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Exceedingly high cost of living and conflict undermine benefits of harvest

  • Key Message Update
  • Sudan
  • March 2023
Exceedingly high cost of living and conflict undermine benefits of harvest

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  • Key Messages
  • Key Messages
    • Household food security continues to improve seasonally, supported by the availability of own-produced staple cereals from the 2022/2023 main harvest, income from agricultural labor, and a relatively stable to declining trend in monthly cereal prices. Nevertheless, the exceedingly high cost of living amid persistently poor macroeconomic conditions – including significantly above-average prices for essential food and non-food items – continues to constrain household financial access to food. In addition, recent inter-communal clashes and increased displacement in localized areas, such as Abyei Administrative Area, is further disrupting household livelihood activities, causing the loss of productive assets, and reducing purchasing power, resulting in atypical food consumption gaps during the post-harvest period. The share of the acute food insecure population in Crisis (IPC Phase 3) or worse is expected to notably increase after the lean season begins by April/May, especially in insecure areas of South Darfur, West Kordofan, and Blue Nile. Emergency (IPC Phase 4) outcomes are expected in Abyei Administrative Area.

    • According to the annual Crop and Food Supply Assessment Mission (CFSAM) report published in March 2023, national cereal production for the 2022/23 cropping season is slightly higher (12 percent) than the five-year average and 45 percent higher than the poor 2021/22 production season. Total cereal production is estimated at around 7.4 million metric tons (MT), inclusive of 5.2 million MT of sorghum, 1.7 million MT of millet, and a forecast of about 476,000 MT of wheat to be harvested in March 2023. The largest increases compared to the five-year average were in rainfed sorghum output in Central Darfur (3 times higher), as well as in semi-mechanized sorghum output in Sennar, Blue Nile, While Nile, and Kassala (50-100 percent higher). Overall, local cereal production this year will cover about 68 percent of the total national demand, with a deficit of approximately 3.6 million MT, mostly of wheat, to be imported.

    • Sudan’s economic conditions remain poor as low foreign currency reserves and currency depreciation result in high inflation rates and conflict and political instability disrupt business activity. The SDG exchange rate increased slightly from 585 SDG/USD in February to 593 SDG/USD in March on the official market and from 590 SDG/USD to 600 SDG/USD on the parallel market. The ongoing depreciation of the currency is causing the prices of imported goods, including agricultural inputs, to remain at very high levels and is generally contributing to the very high cost of living.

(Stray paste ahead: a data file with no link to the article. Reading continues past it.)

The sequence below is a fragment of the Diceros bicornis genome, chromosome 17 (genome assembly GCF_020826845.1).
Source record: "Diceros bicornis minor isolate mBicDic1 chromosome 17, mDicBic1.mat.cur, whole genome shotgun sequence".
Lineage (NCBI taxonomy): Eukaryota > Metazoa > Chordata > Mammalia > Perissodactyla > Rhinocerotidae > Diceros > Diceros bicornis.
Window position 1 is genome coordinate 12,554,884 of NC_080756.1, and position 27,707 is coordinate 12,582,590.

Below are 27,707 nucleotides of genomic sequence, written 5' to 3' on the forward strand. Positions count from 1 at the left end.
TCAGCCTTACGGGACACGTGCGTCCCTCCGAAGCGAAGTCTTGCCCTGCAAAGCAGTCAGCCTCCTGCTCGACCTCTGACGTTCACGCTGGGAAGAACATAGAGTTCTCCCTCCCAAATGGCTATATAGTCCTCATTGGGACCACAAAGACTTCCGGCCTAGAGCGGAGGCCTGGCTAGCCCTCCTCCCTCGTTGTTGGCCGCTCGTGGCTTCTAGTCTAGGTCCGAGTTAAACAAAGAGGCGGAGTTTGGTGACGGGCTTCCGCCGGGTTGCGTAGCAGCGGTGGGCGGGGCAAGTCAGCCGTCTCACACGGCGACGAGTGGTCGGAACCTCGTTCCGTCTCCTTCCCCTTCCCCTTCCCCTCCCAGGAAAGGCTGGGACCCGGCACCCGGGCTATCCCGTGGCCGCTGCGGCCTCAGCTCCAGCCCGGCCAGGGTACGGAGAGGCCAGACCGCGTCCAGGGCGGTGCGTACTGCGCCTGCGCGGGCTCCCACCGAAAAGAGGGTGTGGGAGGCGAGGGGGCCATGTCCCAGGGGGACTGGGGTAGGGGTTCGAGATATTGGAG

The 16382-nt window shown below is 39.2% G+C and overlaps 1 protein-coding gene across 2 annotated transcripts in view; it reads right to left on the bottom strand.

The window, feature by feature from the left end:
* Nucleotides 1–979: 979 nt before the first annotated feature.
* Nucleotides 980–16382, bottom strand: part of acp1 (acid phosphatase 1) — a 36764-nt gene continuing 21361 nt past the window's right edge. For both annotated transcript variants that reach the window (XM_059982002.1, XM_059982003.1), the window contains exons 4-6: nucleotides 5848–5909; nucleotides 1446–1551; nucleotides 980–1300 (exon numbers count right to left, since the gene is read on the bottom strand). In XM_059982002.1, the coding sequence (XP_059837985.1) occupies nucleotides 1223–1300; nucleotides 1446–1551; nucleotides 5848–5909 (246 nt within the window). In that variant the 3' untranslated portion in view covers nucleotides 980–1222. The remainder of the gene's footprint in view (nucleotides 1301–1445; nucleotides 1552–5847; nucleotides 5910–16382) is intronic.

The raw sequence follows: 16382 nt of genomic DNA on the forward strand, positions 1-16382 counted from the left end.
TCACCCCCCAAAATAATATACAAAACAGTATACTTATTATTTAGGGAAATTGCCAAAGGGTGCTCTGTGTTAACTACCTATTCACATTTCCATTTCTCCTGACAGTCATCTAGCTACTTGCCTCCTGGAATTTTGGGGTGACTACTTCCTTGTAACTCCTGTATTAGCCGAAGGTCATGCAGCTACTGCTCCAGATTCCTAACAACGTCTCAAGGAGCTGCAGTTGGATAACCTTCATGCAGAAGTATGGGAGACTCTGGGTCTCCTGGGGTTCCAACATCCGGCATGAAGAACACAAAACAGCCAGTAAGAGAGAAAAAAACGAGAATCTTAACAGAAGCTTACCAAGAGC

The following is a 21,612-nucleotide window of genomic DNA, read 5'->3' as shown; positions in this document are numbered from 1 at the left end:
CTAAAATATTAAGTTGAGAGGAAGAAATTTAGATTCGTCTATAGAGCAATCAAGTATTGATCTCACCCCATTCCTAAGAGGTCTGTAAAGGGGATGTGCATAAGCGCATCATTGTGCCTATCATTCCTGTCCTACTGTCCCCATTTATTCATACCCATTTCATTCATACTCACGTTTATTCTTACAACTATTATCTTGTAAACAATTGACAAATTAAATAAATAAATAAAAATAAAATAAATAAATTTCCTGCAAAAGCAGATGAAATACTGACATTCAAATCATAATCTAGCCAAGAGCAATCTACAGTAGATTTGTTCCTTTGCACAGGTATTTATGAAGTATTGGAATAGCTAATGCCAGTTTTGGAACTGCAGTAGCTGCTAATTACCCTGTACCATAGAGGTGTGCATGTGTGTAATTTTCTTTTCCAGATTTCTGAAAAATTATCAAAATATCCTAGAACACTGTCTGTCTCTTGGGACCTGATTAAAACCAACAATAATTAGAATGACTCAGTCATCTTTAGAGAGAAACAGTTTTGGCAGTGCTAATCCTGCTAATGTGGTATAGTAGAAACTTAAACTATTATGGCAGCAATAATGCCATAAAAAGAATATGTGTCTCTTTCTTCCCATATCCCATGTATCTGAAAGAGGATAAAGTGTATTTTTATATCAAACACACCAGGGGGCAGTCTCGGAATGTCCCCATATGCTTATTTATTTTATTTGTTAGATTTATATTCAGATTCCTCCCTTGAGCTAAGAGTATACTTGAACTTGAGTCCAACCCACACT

• Key progress was made this month towards the goal of forming a transitional constitution and returning to civilian government in early April. In mid-March, many of Sudan’s key civil and military actors agreed to draft and sign in early April the final agreement laying out the transition. However, significant immediate challenges remain, including the integration of Rapid Support Forces into the armed forces and engagement with non-signatory groups.

    • Retail cereal prices followed mixed trends in March 2023. In several markets in deficit production areas, sorghum and millet prices increased by around 5-35 percent and were 50-60 percent higher than last year and 500-700 percent higher than the five-year average. By contrast, locally produced wheat prices atypically declined by on average 13 percent across most markets due to the availability of excess wheat from last year and of imported cheaper wheat in the markets. According to FEWS NET's price projections, sorghum and millet prices are expected to rise further through September 2023, reaching almost twice that of last year and over five times the five-year average. Rising food prices will increasingly strain household capacity to access sufficient food, particularly as market dependence increases in the upcoming lean season.

    • Based on updated NMME and WMO forecasts, the June to September rainy season in Sudan is now likely to be near average. Typically, this would be favorable for the main crop production season starting in June. However, there remains uncertainty given the long-range nature of the forecast and the rising likelihood that El Niño will emerge in mid-to-late 2023. Additionally, in the face of exceptionally high costs of production, diminishing profit margins, and rising indebtedness, some cereal producers may struggle to attain new rounds of bank credit and be unable to sustain their farming activities, raising concern for planting and production prospects during the upcoming agricultural season.

    This Key Message Update provides a high-level analysis of current acute food insecurity conditions and any changes to FEWS NET's latest projection of acute food insecurity outcomes in the specified geography. Learn more here.

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